This album is associated with sunshine for me. I was listening to it in the wonderful sunshine in the zoo in Rotterdamn, and I listened to it today whilst going out on a long walk in the countryside while trying to put more of this healthy stuff into action and make the most of this last week away before its back to early 4am work mornings and grey city sludge. The whole album is so bright and clean and uplifting that really sunshine is the only environment in which you could take it seriously… you already need a big smile on your face before it even starts.

What about the record itself? I used to think it was pretty samey, pretty bland, and lacking in the x-factor of its more famous cousin Inhuman Rampage. Listening to it carefully for the first time today, I guess that’s only half true… there’s a little more to things here than I initially credited it with, and while it can wear a little thin all at once its pretty much an honest record with good intentions. Not soon to become a favourite, but worth a few more listens at least.

Ok. That’s enough for one article. I’ve dropped my thoughts on most of the albums I’ve been listening to in the last three days; I’ll leave discussions of Death, Carcass, Cro-Mags and Deicide to another time as I’m pretty sure most people will’ve stopped reading by now anyway.

Oh well, it stopped me from splashing out on Spiderman comic collections, Early ‘80s American Hardcore bands’ debut albums, Musician’s biographies (Five Finger Death Punch’s drummer has a book out!?) and all the live concert DVDs going at the minute (or indeed b-sides and bonus tracks to albums I have but haven’t got all the bonus material from.)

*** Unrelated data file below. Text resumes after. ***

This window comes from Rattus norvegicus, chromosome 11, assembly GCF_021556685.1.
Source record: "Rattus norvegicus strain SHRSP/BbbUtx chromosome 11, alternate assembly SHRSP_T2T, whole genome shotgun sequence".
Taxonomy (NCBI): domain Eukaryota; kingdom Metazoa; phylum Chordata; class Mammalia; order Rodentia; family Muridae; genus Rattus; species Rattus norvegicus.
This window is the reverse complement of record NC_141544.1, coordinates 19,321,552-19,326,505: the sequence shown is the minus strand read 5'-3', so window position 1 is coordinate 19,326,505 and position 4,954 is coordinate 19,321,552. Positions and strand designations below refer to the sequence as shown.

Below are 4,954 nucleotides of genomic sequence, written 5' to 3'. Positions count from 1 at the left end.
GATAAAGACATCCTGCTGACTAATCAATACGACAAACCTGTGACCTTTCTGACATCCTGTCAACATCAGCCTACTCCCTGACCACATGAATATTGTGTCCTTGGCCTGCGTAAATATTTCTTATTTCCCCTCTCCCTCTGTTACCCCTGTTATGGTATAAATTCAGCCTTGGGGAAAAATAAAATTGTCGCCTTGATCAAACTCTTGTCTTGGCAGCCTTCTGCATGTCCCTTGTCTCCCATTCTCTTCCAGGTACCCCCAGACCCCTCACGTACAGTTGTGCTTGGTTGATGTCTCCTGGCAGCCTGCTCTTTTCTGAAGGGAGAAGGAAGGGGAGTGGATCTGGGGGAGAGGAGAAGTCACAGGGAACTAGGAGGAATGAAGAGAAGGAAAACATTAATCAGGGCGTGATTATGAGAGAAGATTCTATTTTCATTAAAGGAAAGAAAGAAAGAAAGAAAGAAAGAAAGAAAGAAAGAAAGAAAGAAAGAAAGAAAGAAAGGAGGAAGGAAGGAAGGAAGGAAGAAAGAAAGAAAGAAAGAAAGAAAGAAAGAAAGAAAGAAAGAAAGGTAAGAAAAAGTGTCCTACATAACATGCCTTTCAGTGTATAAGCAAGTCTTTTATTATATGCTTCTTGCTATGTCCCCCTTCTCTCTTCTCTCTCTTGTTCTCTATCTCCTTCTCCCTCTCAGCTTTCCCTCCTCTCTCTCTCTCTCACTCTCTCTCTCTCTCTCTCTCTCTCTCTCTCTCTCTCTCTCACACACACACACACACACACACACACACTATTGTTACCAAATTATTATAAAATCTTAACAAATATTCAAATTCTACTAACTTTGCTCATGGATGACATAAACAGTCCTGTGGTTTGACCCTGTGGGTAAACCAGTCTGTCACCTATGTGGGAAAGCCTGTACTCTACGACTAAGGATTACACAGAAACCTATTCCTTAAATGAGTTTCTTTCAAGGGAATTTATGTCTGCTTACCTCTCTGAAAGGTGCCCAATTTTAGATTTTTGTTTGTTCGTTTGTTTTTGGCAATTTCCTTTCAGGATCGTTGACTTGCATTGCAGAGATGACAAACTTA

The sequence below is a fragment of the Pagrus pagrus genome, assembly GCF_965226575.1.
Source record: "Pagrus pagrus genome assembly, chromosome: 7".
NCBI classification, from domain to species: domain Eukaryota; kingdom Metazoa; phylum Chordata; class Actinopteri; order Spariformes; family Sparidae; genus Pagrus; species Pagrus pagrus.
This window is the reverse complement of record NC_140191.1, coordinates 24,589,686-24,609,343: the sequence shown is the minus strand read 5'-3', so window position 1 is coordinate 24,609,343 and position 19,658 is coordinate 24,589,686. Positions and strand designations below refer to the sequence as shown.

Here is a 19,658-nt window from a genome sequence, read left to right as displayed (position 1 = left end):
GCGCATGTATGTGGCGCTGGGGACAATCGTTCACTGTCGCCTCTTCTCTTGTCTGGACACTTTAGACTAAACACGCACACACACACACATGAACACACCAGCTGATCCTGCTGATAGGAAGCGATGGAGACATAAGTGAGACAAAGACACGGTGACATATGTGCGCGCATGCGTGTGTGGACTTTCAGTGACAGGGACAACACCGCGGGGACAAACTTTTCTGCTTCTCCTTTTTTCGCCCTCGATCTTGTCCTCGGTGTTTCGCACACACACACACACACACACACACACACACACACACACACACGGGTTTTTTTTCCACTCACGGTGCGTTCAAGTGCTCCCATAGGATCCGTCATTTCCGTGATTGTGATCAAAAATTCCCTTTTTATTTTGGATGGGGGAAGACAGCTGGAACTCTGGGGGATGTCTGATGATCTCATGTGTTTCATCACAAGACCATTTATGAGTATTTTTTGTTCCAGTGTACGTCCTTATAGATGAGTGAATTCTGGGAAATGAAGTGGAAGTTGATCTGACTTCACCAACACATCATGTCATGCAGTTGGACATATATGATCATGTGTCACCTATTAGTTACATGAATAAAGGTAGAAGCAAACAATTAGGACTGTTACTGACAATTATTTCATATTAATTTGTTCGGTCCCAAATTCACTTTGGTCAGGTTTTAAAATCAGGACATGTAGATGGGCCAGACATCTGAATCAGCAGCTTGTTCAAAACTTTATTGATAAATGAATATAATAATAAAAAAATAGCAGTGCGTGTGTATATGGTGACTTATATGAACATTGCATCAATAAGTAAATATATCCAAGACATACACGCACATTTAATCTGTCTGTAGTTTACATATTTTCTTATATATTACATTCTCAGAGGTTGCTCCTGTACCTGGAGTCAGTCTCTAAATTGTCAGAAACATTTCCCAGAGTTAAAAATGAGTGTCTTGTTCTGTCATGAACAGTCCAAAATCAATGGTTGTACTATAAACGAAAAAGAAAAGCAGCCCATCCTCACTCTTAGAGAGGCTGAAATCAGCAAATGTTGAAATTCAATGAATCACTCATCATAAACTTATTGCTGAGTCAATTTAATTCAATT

‘Til we meet again…

Get (Into) What You Paid For – Round 4: Episode 3 Day 15

Hello and welcome to the 15th day in this fourth round of my “Get (Into) What You Paid For” challenge, in which I attempt to not buy anything for a month, and reevaluate my opinion of records I bought previously but never really became a true fan of, taking this purchase-abstinence as a chance to finally “get my money’s worth” out’ve the more undervalued albums in my collection. That; and present thoughts and musings that don’t fit elsewhere on the blog.

I’m half-way through the challenge and have not caved in yet. Its been about a week since I last did a write-up. I have been pretty tempted at times to go into town and see what I could pick up… a quick visit to HMV or Forbidden Planet couldn’t hurt, right? NO! Stay focused….